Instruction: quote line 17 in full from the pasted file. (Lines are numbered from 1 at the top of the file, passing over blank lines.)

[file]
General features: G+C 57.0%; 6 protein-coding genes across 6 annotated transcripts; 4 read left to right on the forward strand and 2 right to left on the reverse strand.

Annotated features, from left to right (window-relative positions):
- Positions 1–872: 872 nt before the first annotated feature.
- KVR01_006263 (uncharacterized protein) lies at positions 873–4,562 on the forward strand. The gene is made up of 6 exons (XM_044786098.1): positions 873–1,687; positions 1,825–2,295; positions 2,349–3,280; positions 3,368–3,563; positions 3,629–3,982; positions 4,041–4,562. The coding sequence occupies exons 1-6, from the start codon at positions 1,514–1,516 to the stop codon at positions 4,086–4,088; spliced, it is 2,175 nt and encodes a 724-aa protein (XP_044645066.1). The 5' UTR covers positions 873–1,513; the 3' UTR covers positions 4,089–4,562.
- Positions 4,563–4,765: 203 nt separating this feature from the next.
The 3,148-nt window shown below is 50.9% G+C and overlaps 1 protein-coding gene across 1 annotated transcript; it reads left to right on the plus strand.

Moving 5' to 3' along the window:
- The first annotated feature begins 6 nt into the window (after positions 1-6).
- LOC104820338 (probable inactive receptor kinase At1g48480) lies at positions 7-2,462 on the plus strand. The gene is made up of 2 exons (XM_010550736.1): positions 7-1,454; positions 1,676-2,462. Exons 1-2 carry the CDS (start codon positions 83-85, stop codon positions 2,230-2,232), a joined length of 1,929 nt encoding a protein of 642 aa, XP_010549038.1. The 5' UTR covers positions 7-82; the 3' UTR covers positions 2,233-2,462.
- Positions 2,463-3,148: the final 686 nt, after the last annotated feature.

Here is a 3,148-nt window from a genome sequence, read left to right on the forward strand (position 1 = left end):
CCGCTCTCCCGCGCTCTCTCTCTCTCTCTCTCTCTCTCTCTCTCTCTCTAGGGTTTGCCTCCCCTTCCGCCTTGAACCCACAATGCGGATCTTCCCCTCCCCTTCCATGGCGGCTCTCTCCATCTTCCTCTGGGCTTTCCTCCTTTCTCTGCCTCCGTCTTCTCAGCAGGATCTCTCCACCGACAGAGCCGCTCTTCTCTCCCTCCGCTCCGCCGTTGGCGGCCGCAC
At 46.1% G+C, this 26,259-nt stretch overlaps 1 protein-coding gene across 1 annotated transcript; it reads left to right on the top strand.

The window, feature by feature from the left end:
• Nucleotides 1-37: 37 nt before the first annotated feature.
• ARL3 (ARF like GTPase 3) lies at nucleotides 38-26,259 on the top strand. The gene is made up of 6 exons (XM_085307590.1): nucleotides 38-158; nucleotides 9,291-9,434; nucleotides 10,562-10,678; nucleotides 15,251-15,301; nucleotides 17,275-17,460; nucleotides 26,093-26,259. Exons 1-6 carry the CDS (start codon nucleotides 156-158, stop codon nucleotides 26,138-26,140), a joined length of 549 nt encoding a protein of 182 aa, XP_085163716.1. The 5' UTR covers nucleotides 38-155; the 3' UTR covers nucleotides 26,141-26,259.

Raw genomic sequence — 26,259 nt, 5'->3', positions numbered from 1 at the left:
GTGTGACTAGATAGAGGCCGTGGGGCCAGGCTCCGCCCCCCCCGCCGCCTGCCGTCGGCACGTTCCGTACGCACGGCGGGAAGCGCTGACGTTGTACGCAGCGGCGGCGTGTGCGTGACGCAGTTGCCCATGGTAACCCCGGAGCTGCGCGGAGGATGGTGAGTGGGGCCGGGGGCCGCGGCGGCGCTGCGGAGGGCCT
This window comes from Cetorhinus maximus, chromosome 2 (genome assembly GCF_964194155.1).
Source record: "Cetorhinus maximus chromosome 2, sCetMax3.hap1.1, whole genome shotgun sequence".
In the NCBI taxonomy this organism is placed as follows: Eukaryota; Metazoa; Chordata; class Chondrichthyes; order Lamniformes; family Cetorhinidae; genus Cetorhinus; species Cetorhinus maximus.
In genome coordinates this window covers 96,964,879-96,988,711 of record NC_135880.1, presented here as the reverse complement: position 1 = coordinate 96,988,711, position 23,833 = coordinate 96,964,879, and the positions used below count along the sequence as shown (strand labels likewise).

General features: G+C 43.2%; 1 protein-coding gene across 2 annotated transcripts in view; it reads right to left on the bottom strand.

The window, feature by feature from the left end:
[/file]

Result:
Raw genomic sequence — 26,259 nt, 5'->3', positions numbered from 1 at the left: